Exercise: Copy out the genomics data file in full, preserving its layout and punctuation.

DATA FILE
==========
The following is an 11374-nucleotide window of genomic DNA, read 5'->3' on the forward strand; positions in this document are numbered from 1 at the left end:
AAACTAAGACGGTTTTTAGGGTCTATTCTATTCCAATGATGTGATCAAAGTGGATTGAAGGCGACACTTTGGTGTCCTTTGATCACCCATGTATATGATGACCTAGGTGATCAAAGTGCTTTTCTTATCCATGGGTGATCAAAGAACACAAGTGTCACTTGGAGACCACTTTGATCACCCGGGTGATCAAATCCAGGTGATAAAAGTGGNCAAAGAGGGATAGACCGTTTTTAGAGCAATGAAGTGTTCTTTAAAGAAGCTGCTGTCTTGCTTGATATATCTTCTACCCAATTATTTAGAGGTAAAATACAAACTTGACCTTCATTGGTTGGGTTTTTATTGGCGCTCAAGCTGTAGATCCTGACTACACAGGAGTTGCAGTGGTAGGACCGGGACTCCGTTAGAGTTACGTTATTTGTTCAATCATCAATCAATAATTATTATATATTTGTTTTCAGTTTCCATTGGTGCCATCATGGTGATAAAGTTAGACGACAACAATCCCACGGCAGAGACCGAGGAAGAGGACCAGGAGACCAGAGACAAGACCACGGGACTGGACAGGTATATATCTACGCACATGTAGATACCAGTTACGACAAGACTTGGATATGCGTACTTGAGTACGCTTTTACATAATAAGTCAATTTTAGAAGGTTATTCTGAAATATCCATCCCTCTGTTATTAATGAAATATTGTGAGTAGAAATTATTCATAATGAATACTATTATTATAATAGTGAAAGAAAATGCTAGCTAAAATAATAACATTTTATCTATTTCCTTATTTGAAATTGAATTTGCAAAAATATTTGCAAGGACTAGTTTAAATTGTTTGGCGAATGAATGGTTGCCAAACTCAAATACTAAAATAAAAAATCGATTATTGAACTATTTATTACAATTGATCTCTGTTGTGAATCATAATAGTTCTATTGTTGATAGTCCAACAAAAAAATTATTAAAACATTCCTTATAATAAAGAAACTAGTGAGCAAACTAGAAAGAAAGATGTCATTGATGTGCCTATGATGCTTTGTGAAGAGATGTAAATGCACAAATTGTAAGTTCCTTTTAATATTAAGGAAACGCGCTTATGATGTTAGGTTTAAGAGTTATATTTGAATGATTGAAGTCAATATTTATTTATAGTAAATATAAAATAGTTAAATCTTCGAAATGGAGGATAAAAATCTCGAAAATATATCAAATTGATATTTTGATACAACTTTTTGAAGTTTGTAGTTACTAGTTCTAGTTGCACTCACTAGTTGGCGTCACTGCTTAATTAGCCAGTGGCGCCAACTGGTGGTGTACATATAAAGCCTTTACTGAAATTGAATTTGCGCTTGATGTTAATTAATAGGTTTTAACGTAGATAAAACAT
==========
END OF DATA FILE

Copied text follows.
The following is an 11374-nucleotide window of genomic DNA, read 5'->3' on the forward strand; positions in this document are numbered from 1 at the left end:
AAACTAAGACGGTTTTTAGGGTCTATTCTATTCCAATGATGTGATCAAAGTGGATTGAAGGCGACACTTTGGTGTCCTTTGATCACCCATGTATATGATGACCTAGGTGATCAAAGTGCTTTTCTTATCCATGGGTGATCAAAGAACACAAGTGTCACTTGGAGACCACTTTGATCACCCGGGTGATCAAATCCAGGTGATAAAAGTGGNCAAAGAGGGATAGACCGTTTTTAGAGCAATGAAGTGTTCTTTAAAGAAGCTGCTGTCTTGCTTGATATATCTTCTACCCAATTATTTAGAGGTAAAATACAAACTTGACCTTCATTGGTTGGGTTTTTATTGGCGCTCAAGCTGTAGATCCTGACTACACAGGAGTTGCAGTGGTAGGACCGGGACTCCGTTAGAGTTACGTTATTTGTTCAATCATCAATCAATAATTATTATATATTTGTTTTCAGTTTCCATTGGTGCCATCATGGTGATAAAGTTAGACGACAACAATCCCACGGCAGAGACCGAGGAAGAGGACCAGGAGACCAGAGACAAGACCACGGGACTGGACAGGTATATATCTACGCACATGTAGATACCAGTTACGACAAGACTTGGATATGCGTACTTGAGTACGCTTTTACATAATAAGTCAATTTTAGAAGGTTATTCTGAAATATCCATCCCTCTGTTATTAATGAAATATTGTGAGTAGAAATTATTCATAATGAATACTATTATTATAATAGTGAAAGAAAATGCTAGCTAAAATAATAACATTTTATCTATTTCCTTATTTGAAATTGAATTTGCAAAAATATTTGCAAGGACTAGTTTAAATTGTTTGGCGAATGAATGGTTGCCAAACTCAAATACTAAAATAAAAAATCGATTATTGAACTATTTATTACAATTGATCTCTGTTGTGAATCATAATAGTTCTATTGTTGATAGTCCAACAAAAAAATTATTAAAACATTCCTTATAATAAAGAAACTAGTGAGCAAACTAGAAAGAAAGATGTCATTGATGTGCCTATGATGCTTTGTGAAGAGATGTAAATGCACAAATTGTAAGTTCCTTTTAATATTAAGGAAACGCGCTTATGATGTTAGGTTTAAGAGTTATATTTGAATGATTGAAGTCAATATTTATTTATAGTAAATATAAAATAGTTAAATCTTCGAAATGGAGGATAAAAATCTCGAAAATATATCAAATTGATATTTTGATACAACTTTTTGAAGTTTGTAGTTACTAGTTCTAGTTGCACTCACTAGTTGGCGTCACTGCTTAATTAGCCAGTGGCGCCAACTGGTGGTGTACATATAAAGCCTTTACTGAAATTGAATTTGCGCTTGATGTTAATTAATAGGTTTTAACGTAGATAAAACAT